Grandi went on to note:
“We each have an important role to play,” Grandi said. “We can strengthen LGBTI refugees’ and IDPs’ support networks, encouraging governments, civil society, humanitarian and development actors, donors, academia, the private sector to help ensure that all refugees, internally displaced and stateless people are treated as equals in dignity and rights.”
In this realm of LGBTI human rights, we need much more help than we are receiving, and the LGBT refugees seem far down on the list of local civil societies, human rights defenders and overseas NGOs. We have no funding to do our work. While preeminent wealth organizations in the United Sates such as Human Rights Campaign (HRC) run a $50,000,000 per year budget, and their CEO and several executives receive hefty $240,000 – $500,000 per annum salary, I have seen little work or support directed toward global LGBT refugees and asylum seekers and their humanitarian and advocacy needs. I know this may not be in the HRC mission – but I think it is time. After all the global community is the ONLY family LGBTI refugees can turn to!
According to the UNHCR news site, Grandi said UNHCR has taken steps including establishing networks and training staff and partners to ensure that its programs are safe and inclusive of LGBTI people. Indeed this has occurred to a limited extent in most of Africa, but has been more robust in Kenya. The programs do not ensure safety and only include limited inclusivity at this time. Granted it’s the fellow straight refugees that tend to target LGBT people. However UNHCR must do more and it must act with haste.
“It is up to all of us, in operations around the world, to ensure the voices of LGBTI displaced and stateless people are listened to and incorporated into all aspects of our work,” Grandi continued. “And that we as individuals contribute to inclusive working environments that value and support the contributions of LGBTI colleagues and their families.”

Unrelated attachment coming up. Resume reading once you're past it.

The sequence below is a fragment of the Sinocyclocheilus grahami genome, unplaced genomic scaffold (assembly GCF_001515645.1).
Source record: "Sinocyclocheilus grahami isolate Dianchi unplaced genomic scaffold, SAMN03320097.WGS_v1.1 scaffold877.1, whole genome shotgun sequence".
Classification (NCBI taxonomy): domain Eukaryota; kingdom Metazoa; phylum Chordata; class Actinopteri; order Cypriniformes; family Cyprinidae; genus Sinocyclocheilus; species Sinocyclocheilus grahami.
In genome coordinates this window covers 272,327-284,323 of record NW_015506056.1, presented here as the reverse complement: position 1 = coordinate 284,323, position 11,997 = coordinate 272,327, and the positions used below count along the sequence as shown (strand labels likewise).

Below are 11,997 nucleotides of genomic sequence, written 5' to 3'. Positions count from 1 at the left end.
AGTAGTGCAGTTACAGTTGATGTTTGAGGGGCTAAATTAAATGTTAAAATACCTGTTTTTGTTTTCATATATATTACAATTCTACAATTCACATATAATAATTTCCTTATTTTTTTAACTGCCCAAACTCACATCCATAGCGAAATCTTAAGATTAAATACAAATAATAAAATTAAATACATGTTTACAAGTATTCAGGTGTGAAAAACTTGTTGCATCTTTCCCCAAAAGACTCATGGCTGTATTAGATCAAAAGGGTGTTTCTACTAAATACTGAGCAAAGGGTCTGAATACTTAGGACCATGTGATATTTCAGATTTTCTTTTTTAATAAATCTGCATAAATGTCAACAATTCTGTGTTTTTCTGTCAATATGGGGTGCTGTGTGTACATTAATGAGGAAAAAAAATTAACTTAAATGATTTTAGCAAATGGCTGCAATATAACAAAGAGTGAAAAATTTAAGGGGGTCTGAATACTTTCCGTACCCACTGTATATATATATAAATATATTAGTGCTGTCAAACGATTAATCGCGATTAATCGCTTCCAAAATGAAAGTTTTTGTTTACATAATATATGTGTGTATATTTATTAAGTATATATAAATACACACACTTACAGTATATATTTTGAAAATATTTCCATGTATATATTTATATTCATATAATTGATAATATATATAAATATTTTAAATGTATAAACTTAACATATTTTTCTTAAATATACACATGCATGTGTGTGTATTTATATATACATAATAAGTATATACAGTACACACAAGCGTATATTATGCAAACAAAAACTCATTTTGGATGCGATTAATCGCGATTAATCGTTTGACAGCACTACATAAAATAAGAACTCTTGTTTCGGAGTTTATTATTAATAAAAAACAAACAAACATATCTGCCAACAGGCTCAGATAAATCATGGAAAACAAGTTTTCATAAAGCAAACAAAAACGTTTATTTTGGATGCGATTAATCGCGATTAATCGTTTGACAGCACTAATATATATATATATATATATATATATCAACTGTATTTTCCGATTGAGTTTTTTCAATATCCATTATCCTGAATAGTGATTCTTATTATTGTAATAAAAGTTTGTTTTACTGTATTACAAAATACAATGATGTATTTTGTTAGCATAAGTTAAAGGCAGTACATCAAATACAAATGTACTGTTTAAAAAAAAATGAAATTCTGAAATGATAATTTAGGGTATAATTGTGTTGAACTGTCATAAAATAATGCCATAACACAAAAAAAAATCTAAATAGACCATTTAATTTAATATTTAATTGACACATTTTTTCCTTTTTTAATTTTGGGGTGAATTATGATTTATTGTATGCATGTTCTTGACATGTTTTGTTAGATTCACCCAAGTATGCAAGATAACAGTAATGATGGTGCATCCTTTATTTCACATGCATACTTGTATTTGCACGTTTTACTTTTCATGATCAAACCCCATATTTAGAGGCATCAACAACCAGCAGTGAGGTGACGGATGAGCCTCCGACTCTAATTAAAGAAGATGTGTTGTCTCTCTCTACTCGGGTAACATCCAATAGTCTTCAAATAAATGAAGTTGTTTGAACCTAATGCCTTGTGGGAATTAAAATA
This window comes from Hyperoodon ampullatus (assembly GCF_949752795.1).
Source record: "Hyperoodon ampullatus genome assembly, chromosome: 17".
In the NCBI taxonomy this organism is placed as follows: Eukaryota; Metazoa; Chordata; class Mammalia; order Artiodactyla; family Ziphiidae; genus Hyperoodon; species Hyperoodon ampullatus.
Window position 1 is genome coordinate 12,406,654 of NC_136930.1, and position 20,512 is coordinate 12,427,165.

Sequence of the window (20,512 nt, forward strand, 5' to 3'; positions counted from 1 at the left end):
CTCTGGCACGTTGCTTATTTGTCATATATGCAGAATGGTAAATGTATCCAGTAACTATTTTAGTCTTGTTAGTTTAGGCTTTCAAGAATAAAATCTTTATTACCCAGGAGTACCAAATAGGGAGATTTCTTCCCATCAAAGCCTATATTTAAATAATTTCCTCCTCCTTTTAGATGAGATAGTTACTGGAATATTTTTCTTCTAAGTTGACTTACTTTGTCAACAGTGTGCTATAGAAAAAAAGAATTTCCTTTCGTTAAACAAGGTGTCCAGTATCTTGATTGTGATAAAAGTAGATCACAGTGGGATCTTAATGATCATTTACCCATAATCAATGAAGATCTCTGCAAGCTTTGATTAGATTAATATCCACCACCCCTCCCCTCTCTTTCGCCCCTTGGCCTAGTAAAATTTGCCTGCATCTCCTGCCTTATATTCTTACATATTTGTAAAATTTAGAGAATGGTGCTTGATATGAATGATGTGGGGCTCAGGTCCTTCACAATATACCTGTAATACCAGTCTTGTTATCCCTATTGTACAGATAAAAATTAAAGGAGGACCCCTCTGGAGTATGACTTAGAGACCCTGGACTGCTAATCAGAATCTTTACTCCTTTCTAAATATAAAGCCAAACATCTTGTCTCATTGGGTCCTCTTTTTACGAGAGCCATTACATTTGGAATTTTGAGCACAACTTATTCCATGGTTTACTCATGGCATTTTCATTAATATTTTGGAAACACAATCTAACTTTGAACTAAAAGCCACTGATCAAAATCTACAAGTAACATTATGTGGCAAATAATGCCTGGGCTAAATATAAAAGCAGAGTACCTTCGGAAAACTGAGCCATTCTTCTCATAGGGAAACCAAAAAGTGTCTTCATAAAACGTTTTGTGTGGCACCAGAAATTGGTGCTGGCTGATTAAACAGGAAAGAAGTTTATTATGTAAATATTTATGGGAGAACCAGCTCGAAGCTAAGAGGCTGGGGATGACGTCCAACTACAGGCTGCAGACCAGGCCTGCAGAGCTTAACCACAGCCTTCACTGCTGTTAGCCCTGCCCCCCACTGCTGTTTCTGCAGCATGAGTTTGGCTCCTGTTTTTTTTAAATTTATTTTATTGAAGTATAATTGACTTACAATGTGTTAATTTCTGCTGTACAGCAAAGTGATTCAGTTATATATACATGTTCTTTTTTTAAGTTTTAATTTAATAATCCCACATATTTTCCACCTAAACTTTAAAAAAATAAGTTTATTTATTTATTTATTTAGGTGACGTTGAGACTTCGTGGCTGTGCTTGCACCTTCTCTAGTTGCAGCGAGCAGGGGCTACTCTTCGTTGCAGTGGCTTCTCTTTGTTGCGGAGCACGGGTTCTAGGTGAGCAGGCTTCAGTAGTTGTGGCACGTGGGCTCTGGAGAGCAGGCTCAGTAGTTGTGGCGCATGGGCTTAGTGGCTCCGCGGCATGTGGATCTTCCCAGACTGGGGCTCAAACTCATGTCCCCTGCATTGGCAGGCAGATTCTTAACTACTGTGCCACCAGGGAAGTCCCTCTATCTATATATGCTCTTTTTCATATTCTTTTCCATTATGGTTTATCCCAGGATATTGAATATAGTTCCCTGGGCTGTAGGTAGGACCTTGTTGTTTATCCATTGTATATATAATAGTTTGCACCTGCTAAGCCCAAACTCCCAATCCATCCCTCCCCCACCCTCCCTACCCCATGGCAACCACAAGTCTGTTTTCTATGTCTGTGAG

To be genuine to his word, Mr. Grandi must do much more for LGBTI refugees in the care of UNHCR, by creating separate programs and separate safe shelters in all regions, to accommodate LGBT refugees. Mr. Grandi must also ensure that UNHCR offices in Uganda, Malawi and Senegal move swiftly and not hide being local government homophobia. And that said, lets see the global community wake up to Africa! The LGBT refugee community there is suffering greatly.`
RECENT ATTACKS ON LGBT REFUGEES:
There is a large group of Ugandan LGBTI refugees who are in Kakuma Camp, in Kenya. These refugees have been fleeing Uganda’s anti-homosexuality climate, which was heightened by the passage of the now defunct Anti-Homosexuality Act of 2014, otherwise known as “The Kill the Gays Bill. ” Some have been there for several years in … More Ugandan LGBTI Refugees Under UNHCR to Walk Out with Nowhere to Go
“We in a miserable situation dying, having nothing to eat and no where to sleep. We are dying help us dear madam.” I am Melanie Nathan and I direct The African Human Rights Coalition. This is what I have to report on this transgender day of visibility: I have been in direct contact with each of … More Transgender in Kakuma: We are dying help us!
“This kind of life has had many people dead inside, alive only on the outside.” A lesbian refugee who was resettled in the U.S.A. earlier in the year. A group of Transgender people from Uganda’s LGBTI refugee community in Kakuma Camp, Kenya, have been reliving the horror that they thought they had escaped when leaving … More Transgender Refugees under UNHCR Protection Attacked at Kenyan Camp, One in Coma